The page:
Friday, January 13, 2017

What makes Trump tick? And why does he tick so WELL?

What makes Trump tick? Pretty much the same thing, or set of things, that makes a great many Americans tick, and that includes me.

It's not a matter of ideology in the usual sense. If you think of the dominant ideologies here in America — the virtually identical liberalism and neoconservatism — both are hysterically hostile to Trump because he doesn't belong to either and doesn't even seem to respect either. He adheres to something deeper. Below, Victor Davis Hanson calls it "traditionalism," and that covers Trump's attitude better than any other single word I can think of. It includes a great many things that have been lost over Trump's lifetime and mine — moral and ethical things, and some things that are just symbolic. Perhaps most importantly, traditionalism includes patriotism, which of course requires nationalism if it is to mean anything at all, and nationalism is the opposite of globalism, and if the liberals/neocons believe in anything, it's globalism. And of course both groups despise and fear patriotism, calling it "xenopobia" or "bigotry," or any number of such terms.

Over at Vox Day's site [link], there is a long  quote from Hanson, and Vox's own reaction:

The Politics of the Possible

Classicist and historian VDH attempts to make sense of the Trumpist ideology, such as it is:
Tradition

Trumpism promotes traditionalism. Trump showcases “Merry Christmas!” because his parents did. He believes in dressing formally and being addressed as Mr. Trump. And he insists that his children be well-behaved and polite.

You might object that Trump is thrice-married, Petronian in his tastes, and ethically sloppy or worse in his own business dealings. No matter: Trump seeks a return to normalcy all the more. His personal excesses apparently spur his impulses for traditional norms.

Perhaps Trump is like many Baby Boomers as they enter their final decades: They look back at their parents and grandparents, and wonder how they put up with their offspring — and see how far this generation has fallen short of their forebears’ ideals, which in turn sparks a desire for a return to normalcy in the wayward. Deists were believers in the abstract who otherwise shunned a living Christianity yet thought that active religion had social value for others. Similarly, Trump is a non-practicing moralist who believes traditional morality can restore structure and guidance to society.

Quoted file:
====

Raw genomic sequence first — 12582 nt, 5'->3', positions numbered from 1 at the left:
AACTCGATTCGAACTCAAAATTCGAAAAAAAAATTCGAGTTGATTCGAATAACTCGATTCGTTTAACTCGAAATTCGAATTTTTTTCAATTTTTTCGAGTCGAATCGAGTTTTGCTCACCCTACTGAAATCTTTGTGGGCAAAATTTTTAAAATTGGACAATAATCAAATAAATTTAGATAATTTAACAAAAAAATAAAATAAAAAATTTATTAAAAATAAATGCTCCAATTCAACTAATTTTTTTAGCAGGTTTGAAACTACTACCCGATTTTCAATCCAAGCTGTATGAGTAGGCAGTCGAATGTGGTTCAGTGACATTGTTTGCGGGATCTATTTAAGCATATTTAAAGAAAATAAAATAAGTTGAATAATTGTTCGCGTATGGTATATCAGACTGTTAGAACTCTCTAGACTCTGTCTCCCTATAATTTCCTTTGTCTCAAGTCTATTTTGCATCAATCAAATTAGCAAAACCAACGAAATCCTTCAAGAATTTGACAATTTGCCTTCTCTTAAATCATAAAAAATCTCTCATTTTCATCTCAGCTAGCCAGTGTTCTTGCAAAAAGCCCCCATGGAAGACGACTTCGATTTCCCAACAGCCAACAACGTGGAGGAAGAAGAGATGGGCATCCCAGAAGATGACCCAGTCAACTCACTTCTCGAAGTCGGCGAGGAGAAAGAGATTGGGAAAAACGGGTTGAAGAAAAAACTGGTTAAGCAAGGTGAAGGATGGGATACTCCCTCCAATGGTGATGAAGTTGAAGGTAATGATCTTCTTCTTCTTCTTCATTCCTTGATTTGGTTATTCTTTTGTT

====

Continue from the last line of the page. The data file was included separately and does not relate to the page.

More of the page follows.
So Trump is foul-mouthed but wants a return of decorum; he has been conniving but thinks his own recklessness is not necessarily a model for the nation.


National Greatness 

Nationalism is another Trump axiom — the deliberate antithesis to the progressive and Socratic idea of being “a citizen of the world.” In Trump’s mind, the U.S. is a paradise thanks to its exceptional values and the hard work of past generations; the mess elsewhere (to the degree Trump worries about it) is due to human failing that is not America’s fault. Trump laments self-inflicted misery abroad but feels that he and his country are not culpable for it, and, other than Good Samarian disaster or famine relief, we cannot do too much about it in the long term.

Read the rest here:
http://voxday.blogspot.com/2017/01/the-politics-of-possible.html
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Quibcag: Doesn't seem all that relevant, does it? Well, it is, though. The girl in the foreground is Narue of The World of Narue (Japanese: 成恵の世界 Narue no Sekai). She is an immigrant. From some alien world. Unlike a lot of immigrants, she assimilates and loves her new home.

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